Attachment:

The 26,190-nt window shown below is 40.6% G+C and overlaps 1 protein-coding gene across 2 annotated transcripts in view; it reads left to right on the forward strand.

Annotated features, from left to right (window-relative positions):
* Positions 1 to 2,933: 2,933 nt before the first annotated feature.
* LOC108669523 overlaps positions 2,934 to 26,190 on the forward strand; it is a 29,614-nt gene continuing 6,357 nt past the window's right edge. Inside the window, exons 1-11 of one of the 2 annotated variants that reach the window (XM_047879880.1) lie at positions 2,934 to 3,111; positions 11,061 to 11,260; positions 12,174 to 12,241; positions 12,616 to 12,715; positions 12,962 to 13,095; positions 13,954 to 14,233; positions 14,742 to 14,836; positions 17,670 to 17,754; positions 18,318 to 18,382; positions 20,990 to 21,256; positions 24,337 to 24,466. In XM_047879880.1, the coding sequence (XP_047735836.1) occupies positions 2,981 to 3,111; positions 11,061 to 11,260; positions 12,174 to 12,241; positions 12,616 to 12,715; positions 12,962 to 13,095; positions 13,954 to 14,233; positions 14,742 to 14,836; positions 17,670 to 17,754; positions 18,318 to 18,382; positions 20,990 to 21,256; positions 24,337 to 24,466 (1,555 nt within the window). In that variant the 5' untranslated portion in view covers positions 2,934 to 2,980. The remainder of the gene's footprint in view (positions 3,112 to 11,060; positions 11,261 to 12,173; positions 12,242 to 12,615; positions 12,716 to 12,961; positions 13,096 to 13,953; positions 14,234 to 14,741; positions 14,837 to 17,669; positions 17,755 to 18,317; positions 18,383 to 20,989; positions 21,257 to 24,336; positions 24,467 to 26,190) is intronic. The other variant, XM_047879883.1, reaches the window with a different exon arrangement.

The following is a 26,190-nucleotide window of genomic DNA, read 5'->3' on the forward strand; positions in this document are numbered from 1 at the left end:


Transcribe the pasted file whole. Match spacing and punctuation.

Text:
The 26,190-nt window shown below is 40.6% G+C and overlaps 1 protein-coding gene across 2 annotated transcripts in view; it reads left to right on the forward strand.

Annotated features, from left to right (window-relative positions):
* Positions 1 to 2,933: 2,933 nt before the first annotated feature.
* LOC108669523 overlaps positions 2,934 to 26,190 on the forward strand; it is a 29,614-nt gene continuing 6,357 nt past the window's right edge. Inside the window, exons 1-11 of one of the 2 annotated variants that reach the window (XM_047879880.1) lie at positions 2,934 to 3,111; positions 11,061 to 11,260; positions 12,174 to 12,241; positions 12,616 to 12,715; positions 12,962 to 13,095; positions 13,954 to 14,233; positions 14,742 to 14,836; positions 17,670 to 17,754; positions 18,318 to 18,382; positions 20,990 to 21,256; positions 24,337 to 24,466. In XM_047879880.1, the coding sequence (XP_047735836.1) occupies positions 2,981 to 3,111; positions 11,061 to 11,260; positions 12,174 to 12,241; positions 12,616 to 12,715; positions 12,962 to 13,095; positions 13,954 to 14,233; positions 14,742 to 14,836; positions 17,670 to 17,754; positions 18,318 to 18,382; positions 20,990 to 21,256; positions 24,337 to 24,466 (1,555 nt within the window). In that variant the 5' untranslated portion in view covers positions 2,934 to 2,980. The remainder of the gene's footprint in view (positions 3,112 to 11,060; positions 11,261 to 12,173; positions 12,242 to 12,615; positions 12,716 to 12,961; positions 13,096 to 13,953; positions 14,234 to 14,741; positions 14,837 to 17,669; positions 17,755 to 18,317; positions 18,383 to 20,989; positions 21,257 to 24,336; positions 24,467 to 26,190) is intronic. The other variant, XM_047879883.1, reaches the window with a different exon arrangement.

The following is a 26,190-nucleotide window of genomic DNA, read 5'->3' on the forward strand; positions in this document are numbered from 1 at the left end: